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06th Feb 2024

Tinnitus Awareness Week: Jamie Laing opens up about diagnosis to help spread awareness about the condition

Jody Coffey

Jamie Laing Tinnitus

February 5th marked the beginning of Tinnitus Awareness Week.

According to the HSE, tinnitus is the name for hearing noises that are not caused by an outside source but from inside your body.

While the condition is not life-threatening, it can have a huge impact on those who are living with it.

Tinnitus can disrupt the mood, concentration, sleep, and work and social lives of those who have been diagnosed with it and can lead to psychological distress or depression in severe cases.

According to Chime, the National Charity for Deafness and Hearing Loss, it is estimated that one in 10 people in Ireland had tinnitus in 2019.

The organisation also adds that a lack of understanding by others and the visibility of tinnitus can increase a person’s isolation.

In respect of Tinnitus Awareness Week for 2024, Made In Chelsea alum, Jamie Laing, has shared his own experience with the ‘debilitating’ condition.

I woke up one morning and I got out of bed and I could hear this ringing noise, this whooshing ringing noise.

Jamie Laing via Instagram

In a post on his Instagram account, the social media personality sadly revealed that he has heard silence in eight years.

“Lots of you may not know this but I haven’t heard silence for 8 years – because of tinnitus. Like millions of others around the world, it’s debilitating,” Jamie wrote in the caption.

“But I’m a huge advocate for people talking about their feelings and when you talk about something like tinnitus you actually start to gain some relief.

“Today is #tinnitusweek, so I wanted to work with @rnid_uk to help raise awareness of their support and research, to help find a cure for the 1 in 7 people in the UK who have tinnitus.

“Remember you’re not alone in it,” the NewlyWeds Host concludes.

In the post’s clip, Jamie candidly opens up about how tinnitus symptoms began for him.

“I woke up one morning and I got out of bed and I could hear this ringing noise, this whooshing ringing noise. I was thinking, looking around thinking, ‘Where the hell is this ringing noise coming from?’

“Then it suddenly dawned on me that it was inside my own mind, inside my head. That, for anyone whose experienced Tinnitus, is a really scary moment.”

The podcast host says his first step in addressing the ringing noise was to see an audiologist, where he was promptly diagnosed with tinnitus.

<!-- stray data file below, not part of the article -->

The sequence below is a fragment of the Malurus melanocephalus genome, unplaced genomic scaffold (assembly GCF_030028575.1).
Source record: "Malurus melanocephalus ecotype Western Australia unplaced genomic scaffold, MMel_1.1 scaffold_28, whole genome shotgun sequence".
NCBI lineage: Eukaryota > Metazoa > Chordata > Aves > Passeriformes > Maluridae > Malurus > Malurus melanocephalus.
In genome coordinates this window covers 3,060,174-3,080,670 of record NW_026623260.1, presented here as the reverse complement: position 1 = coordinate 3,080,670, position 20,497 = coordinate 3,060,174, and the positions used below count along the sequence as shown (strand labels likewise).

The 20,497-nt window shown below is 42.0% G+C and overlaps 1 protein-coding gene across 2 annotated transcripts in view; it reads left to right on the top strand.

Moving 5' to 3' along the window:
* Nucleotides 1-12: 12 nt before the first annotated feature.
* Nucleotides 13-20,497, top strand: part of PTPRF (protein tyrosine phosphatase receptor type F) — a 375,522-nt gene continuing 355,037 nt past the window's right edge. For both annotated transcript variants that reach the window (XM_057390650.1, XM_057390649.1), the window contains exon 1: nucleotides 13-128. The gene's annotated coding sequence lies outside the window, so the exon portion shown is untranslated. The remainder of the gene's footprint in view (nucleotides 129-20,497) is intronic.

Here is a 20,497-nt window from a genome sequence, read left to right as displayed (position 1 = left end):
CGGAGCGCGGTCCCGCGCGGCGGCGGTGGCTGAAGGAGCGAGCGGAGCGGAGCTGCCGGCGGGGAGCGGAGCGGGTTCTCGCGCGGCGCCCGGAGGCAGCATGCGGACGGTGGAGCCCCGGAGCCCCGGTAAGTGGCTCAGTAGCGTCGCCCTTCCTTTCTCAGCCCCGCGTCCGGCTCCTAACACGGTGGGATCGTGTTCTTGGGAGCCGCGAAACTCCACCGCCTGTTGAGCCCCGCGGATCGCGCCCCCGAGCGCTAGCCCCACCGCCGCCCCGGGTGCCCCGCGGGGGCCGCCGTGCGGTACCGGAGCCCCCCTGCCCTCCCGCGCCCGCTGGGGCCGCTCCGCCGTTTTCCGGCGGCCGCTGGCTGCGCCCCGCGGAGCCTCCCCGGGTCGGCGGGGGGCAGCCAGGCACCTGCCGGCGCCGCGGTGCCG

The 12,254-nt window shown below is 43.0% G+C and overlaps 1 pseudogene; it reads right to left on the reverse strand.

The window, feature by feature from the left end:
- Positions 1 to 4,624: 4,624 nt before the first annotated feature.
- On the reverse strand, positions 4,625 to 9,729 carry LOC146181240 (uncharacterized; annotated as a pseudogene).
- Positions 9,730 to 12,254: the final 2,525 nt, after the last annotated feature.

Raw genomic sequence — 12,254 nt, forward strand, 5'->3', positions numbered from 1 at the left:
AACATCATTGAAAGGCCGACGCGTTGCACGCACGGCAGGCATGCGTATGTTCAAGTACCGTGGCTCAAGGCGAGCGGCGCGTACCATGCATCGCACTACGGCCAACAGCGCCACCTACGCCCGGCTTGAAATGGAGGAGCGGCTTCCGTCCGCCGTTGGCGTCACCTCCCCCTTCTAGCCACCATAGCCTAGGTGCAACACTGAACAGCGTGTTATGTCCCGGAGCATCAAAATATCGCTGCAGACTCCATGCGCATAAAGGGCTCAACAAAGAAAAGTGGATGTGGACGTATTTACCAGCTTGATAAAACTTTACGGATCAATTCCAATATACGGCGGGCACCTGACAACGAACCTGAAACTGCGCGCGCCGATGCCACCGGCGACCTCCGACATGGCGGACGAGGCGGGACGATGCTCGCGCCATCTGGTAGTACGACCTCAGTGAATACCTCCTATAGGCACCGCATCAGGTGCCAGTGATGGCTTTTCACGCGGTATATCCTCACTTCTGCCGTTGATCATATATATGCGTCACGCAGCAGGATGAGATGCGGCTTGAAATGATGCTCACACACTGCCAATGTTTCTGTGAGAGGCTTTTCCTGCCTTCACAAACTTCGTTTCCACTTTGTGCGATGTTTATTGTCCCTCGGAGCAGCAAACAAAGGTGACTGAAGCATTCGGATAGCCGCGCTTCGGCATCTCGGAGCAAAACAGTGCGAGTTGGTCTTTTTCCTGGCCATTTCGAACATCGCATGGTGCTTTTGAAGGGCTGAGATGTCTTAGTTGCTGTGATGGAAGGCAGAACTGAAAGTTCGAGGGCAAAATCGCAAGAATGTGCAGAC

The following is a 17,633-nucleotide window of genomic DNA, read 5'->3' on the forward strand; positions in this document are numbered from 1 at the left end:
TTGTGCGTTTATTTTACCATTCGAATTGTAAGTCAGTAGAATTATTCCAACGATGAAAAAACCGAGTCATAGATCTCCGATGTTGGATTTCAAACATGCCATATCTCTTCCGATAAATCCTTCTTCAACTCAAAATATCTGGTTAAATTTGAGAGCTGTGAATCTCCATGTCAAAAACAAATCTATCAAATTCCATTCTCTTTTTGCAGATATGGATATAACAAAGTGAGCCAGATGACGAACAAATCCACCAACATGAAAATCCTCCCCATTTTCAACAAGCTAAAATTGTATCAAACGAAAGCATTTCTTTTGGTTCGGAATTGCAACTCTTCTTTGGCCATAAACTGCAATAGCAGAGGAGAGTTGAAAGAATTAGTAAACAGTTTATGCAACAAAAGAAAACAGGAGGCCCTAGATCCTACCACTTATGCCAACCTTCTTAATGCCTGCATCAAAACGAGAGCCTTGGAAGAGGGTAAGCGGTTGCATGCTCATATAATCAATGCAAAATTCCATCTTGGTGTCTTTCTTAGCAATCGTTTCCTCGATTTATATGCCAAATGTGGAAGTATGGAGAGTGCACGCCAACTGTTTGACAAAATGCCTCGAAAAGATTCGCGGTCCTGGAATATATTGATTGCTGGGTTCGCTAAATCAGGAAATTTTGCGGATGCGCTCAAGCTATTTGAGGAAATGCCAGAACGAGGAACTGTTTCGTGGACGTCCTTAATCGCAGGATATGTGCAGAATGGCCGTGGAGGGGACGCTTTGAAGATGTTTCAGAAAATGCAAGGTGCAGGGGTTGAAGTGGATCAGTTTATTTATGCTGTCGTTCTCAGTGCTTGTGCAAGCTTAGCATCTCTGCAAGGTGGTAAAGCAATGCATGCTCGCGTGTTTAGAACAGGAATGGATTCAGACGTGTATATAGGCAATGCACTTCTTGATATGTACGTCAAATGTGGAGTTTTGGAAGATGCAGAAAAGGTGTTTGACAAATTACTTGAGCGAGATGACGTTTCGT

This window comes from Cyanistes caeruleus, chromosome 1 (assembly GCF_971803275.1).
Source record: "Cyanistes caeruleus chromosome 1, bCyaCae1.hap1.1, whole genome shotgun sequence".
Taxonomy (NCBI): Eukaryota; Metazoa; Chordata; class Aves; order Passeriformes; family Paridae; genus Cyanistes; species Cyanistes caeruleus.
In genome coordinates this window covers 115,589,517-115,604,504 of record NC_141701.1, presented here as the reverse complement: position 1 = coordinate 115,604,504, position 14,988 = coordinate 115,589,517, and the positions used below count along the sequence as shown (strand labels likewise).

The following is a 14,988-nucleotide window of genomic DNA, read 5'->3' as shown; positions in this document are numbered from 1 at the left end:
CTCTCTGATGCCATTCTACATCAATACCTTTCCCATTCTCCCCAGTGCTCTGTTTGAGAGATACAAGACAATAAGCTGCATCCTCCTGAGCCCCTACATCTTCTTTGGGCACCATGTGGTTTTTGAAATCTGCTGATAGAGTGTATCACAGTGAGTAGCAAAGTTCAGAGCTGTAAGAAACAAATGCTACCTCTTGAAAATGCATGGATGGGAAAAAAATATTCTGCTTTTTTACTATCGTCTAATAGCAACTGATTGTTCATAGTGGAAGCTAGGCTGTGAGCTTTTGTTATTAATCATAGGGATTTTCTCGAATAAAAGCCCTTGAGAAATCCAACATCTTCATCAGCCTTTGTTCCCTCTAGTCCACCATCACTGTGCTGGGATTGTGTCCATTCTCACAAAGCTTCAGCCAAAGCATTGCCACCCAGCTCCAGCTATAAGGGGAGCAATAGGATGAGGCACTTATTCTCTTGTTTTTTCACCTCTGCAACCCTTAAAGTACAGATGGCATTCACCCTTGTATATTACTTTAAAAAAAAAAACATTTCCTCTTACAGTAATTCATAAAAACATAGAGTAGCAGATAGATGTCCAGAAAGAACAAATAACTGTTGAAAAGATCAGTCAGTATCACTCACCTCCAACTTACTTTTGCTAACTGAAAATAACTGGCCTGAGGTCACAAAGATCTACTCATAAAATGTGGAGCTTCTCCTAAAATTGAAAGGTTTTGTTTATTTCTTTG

“I sat on my sofa and I just thought, ‘This can’t be happening to me right now’ . You cannot imagine how debilitating it is.

“There’s no more silence, so you think you’re never going to sleep again, you think you’re never going to be able to hear anything again apart from this ringing. That’s a pretty scary place to be.”

The former Made in Chelsea star pinpoints spending a lot of time in nightclubs without protecting his ears as a contributor, urging others to do so to prevent developing tinnitus.

He also attributes his anxiety to making the condition worse.

Tinnitus can sound different in each case.

It was so loud, I was like, ‘This is the moment where tinnitus is going to take over’. You want to scream. You want to literally rip your ears off.

Jamie Laing via Instagram

With tinnitus, one or both ears can be affected, and noises may be heard like ringing, buzzing, whooshing, humming, hissing, roaring, throbbing, whining, clicking, or other variations.

For Jamie, he likens his to a ‘dog whistle’ with a ‘whooshing noise surrounding it’, adding that he hears this sound ‘constantly’.

He went on to explain how the condition can impact daily life.

“It takes me a lot to cry. I was shooting a television show called ‘Hunted’ and, in it, my tinnitus was so bad; people were asking me questions, and I couldn’t hear what they were saying because the ringing was just so overbearing.

“You’re always scared that tinnitus is suddenly going to take over your whole mind, and all you’re going to hear is ringing for the rest of your life, and you won’t hear anything else.

“It was so loud, I was like, ‘This is the moment where tinnitus is going to take over’.

“You want to scream. You want to literally rip your ears off.”

Jamie says he has learned to treat the sound like it’s a fan or aircon in the room.

“You can hear them, but you don’t lean into it.”

Chime and The Irish Tinnitus Association is on hand to help.

Chime provides support and assistance to those who suffer from tinnitus and focuses on ensuring that they don’t feel alone.

To speak to a member of their team call 01-817 5700 for supportive advice or you can chat to one of our tinnitus experts in your local resource centre.

If you prefer to email, you can email [email protected].

You can also download a brochure with additional information about tinnitus here.